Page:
A Comstock Park teen whose car slammed into a tree at 110 mph last April, killing one passenger and critically injuring three others, will spend between 3½ and 15 years in prison for what the judge called “a great human tragedy.’’
Armando Mendoza Jr., 18, has no memory of the deadly April 10, 2016 crash, which happened after he was called and asked to give four high school girls a ride home from a party. His car left Vinton Avenue near Nine Mile Road NW and struck a tree.
Alyssa Eggerding, 16, a junior at Sparta High School, died a day later. The others suffered broken bones; one had part of her leg amputated.
“It’s a great human tragedy,’’ Kent County Circuit Court Judge Donald A. Johnston said. “One of the officers who policed the scene commented that he was surprised anyone got out of that wreck alive.’’
Mendoza was pinned in the vehicle and suffered critical injuries in the 3:42 a.m. crash in Kent County's Alpine Township. Eggerding suffered a broken neck.
Alyssa Naughton, 16, of Walker, suffered two broken arms and had part of her leg amputated. Kaitlin Keeler, 15, of Comstock Park and Olivia Lawrence, 17, of Sparta, each suffered a broken femur.
Mendoza was 17 at the time. His driver’s license only allowed him to drive with a licensed parent or a designated licensed adult who was at least 21 years of age.
His attorney called the crash a "horrible, abject lesson to all involved.'' Mendoza briefly addressed the court to apologize.
“I just wanted to say that I’m sorry for trying to do what I thought was right and for really trying my best and for having it end up this way,’’ he said.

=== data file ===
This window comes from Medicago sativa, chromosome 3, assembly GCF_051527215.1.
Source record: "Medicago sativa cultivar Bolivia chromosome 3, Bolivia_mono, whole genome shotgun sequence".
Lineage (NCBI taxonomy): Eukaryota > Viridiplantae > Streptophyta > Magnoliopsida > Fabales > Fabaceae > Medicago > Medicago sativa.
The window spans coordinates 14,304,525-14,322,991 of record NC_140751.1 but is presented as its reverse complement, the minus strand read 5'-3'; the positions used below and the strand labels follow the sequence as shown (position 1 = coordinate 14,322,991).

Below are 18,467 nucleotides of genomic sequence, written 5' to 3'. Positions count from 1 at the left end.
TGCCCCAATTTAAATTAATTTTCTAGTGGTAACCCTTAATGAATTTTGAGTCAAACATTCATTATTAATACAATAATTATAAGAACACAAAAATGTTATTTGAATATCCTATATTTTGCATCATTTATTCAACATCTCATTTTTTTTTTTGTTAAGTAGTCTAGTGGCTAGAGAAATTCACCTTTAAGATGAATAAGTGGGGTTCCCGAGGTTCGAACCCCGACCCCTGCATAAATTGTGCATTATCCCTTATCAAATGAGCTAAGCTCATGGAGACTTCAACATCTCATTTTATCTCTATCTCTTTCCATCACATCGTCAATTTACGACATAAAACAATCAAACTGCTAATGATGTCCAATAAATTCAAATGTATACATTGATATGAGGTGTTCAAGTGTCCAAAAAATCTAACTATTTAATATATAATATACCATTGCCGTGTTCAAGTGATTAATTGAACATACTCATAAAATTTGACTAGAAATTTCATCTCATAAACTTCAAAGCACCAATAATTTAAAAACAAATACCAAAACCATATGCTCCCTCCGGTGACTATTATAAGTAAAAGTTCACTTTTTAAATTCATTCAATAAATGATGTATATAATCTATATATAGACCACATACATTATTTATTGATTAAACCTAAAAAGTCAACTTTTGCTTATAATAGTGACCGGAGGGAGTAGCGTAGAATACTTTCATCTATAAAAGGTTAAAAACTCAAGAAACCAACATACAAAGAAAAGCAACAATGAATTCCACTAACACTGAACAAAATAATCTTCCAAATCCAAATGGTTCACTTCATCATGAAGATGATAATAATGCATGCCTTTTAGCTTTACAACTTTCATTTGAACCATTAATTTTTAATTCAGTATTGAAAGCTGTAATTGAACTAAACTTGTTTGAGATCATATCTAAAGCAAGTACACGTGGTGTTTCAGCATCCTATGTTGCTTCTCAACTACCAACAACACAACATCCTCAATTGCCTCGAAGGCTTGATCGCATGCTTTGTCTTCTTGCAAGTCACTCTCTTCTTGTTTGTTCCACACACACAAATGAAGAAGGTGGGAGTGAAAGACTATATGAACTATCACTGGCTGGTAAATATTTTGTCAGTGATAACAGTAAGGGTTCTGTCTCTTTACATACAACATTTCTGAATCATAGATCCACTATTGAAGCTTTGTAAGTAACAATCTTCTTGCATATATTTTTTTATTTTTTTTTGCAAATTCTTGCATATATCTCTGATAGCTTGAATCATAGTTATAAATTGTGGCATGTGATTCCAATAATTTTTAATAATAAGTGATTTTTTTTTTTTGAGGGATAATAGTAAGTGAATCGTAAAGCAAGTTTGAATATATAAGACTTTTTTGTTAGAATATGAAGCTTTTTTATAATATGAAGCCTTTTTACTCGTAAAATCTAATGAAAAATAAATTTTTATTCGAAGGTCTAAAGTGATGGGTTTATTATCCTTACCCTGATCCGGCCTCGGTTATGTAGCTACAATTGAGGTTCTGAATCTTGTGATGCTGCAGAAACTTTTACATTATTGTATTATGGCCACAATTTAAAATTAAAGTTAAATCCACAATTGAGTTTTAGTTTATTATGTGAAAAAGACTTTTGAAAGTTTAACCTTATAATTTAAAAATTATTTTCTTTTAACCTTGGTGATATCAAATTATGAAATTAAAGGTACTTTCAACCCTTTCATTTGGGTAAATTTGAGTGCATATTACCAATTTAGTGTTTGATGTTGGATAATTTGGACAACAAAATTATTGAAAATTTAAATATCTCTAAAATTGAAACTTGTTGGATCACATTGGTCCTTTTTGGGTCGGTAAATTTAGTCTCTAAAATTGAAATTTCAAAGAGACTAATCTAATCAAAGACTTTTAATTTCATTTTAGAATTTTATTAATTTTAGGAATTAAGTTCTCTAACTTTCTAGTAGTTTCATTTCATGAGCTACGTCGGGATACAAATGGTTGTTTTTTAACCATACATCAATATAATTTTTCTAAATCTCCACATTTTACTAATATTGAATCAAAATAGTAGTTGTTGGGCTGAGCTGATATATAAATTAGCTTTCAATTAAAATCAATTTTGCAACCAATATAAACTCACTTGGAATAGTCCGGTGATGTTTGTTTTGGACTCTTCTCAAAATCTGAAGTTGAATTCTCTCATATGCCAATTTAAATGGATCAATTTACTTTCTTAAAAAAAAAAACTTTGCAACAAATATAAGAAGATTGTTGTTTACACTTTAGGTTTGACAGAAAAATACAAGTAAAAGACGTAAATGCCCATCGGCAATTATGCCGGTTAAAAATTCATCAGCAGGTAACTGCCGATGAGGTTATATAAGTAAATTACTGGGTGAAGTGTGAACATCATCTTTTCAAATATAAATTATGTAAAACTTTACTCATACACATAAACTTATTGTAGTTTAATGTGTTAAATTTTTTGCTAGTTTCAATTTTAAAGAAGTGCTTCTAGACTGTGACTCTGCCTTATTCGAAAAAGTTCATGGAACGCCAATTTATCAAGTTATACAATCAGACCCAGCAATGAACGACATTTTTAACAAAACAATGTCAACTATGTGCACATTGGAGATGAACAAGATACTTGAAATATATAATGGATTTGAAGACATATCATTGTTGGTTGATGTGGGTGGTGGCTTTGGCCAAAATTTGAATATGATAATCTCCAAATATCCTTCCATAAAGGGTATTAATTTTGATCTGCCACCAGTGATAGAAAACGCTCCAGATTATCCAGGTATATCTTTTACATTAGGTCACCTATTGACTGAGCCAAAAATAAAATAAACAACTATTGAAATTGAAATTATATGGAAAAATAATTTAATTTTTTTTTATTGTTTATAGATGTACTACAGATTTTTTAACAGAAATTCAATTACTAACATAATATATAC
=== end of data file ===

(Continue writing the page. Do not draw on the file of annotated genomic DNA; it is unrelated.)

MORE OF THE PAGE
Johnston’s 11th floor courtroom was packed for Tuesday's sentencing. Keeler, assisted by crutches, stepped up to a podium and told the court it is easy to judge Mendoza as “the bad guy,’’ but said he is also a friend who went out of his way to help four stranded teens the night of the crash.
“He makes mistakes and screws up just like the rest of us have,’’ Keeler said. “It’s easy to see him and think bad guy, but he was also the guy who woke up in the middle of the night to come get two friends and two people he barely knew just to save us from getting in trouble.
“He did a stupid thing that a lot of teenagers our age have done,’’ Keeler added. “He just had a worse outcome than most people.’’
Eggerding’s older brother says he hopes the tragedy can serve as a deterrent to other young drivers.
“Laws exist for a reason and I hope that the outcome of whatever happens today will show future kids why you can’t go 110 mph on a road,’’ Daniel Eggerding said. “The only person that isn’t here today is my sister and that’s because she’s dead. And I’m not blaming you individually, but something has to be done so that it can’t happen again in the future.’’
“If you are punished severely, you will be seen as somewhat of a victim yourself,’’ he told Mendoza. “And yet if you are not sanctioned in an appropriate and proportional manner, we have devalued life and abdicated our responsibility to not only punish proportionally, but to send an appropriate deterrent message to the broader community.’’
He sentenced Mendoza to between 3½ and 15 years for reckless driving causing death and two to five years for reckless driving causing serious injury. The sentences will run concurrent.
“I have certainly turned this over in my mind many times, and I’m of the view that no matter what we do, it’s going to in some way seem inappropriate,’’ Johnston said. “You are obviously very remorseful for your conduct and in some ways, your conduct is unforgivable and resulted in disastrous consequences.’’
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